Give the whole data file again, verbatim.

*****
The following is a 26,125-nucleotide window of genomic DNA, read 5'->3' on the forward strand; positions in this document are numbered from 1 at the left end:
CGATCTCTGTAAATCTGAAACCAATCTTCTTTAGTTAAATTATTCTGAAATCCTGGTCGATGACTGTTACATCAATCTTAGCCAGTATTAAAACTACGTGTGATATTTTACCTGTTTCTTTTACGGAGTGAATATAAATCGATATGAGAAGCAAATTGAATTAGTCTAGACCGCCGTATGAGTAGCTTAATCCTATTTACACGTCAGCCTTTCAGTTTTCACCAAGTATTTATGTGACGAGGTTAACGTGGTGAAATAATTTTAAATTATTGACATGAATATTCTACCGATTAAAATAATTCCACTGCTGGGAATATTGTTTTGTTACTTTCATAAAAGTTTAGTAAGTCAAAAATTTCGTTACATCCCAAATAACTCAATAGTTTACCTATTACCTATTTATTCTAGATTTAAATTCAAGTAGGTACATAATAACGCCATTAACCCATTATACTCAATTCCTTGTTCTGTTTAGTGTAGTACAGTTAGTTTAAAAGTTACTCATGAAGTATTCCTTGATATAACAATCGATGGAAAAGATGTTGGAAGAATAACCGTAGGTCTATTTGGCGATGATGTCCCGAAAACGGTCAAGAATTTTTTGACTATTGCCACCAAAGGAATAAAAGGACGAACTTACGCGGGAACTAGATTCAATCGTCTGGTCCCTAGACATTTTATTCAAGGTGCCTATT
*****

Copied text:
The following is a 26,125-nucleotide window of genomic DNA, read 5'->3' on the forward strand; positions in this document are numbered from 1 at the left end:
CGATCTCTGTAAATCTGAAACCAATCTTCTTTAGTTAAATTATTCTGAAATCCTGGTCGATGACTGTTACATCAATCTTAGCCAGTATTAAAACTACGTGTGATATTTTACCTGTTTCTTTTACGGAGTGAATATAAATCGATATGAGAAGCAAATTGAATTAGTCTAGACCGCCGTATGAGTAGCTTAATCCTATTTACACGTCAGCCTTTCAGTTTTCACCAAGTATTTATGTGACGAGGTTAACGTGGTGAAATAATTTTAAATTATTGACATGAATATTCTACCGATTAAAATAATTCCACTGCTGGGAATATTGTTTTGTTACTTTCATAAAAGTTTAGTAAGTCAAAAATTTCGTTACATCCCAAATAACTCAATAGTTTACCTATTACCTATTTATTCTAGATTTAAATTCAAGTAGGTACATAATAACGCCATTAACCCATTATACTCAATTCCTTGTTCTGTTTAGTGTAGTACAGTTAGTTTAAAAGTTACTCATGAAGTATTCCTTGATATAACAATCGATGGAAAAGATGTTGGAAGAATAACCGTAGGTCTATTTGGCGATGATGTCCCGAAAACGGTCAAGAATTTTTTGACTATTGCCACCAAAGGAATAAAAGGACGAACTTACGCGGGAACTAGATTCAATCGTCTGGTCCCTAGACATTTTATTCAAGGTGCCTATT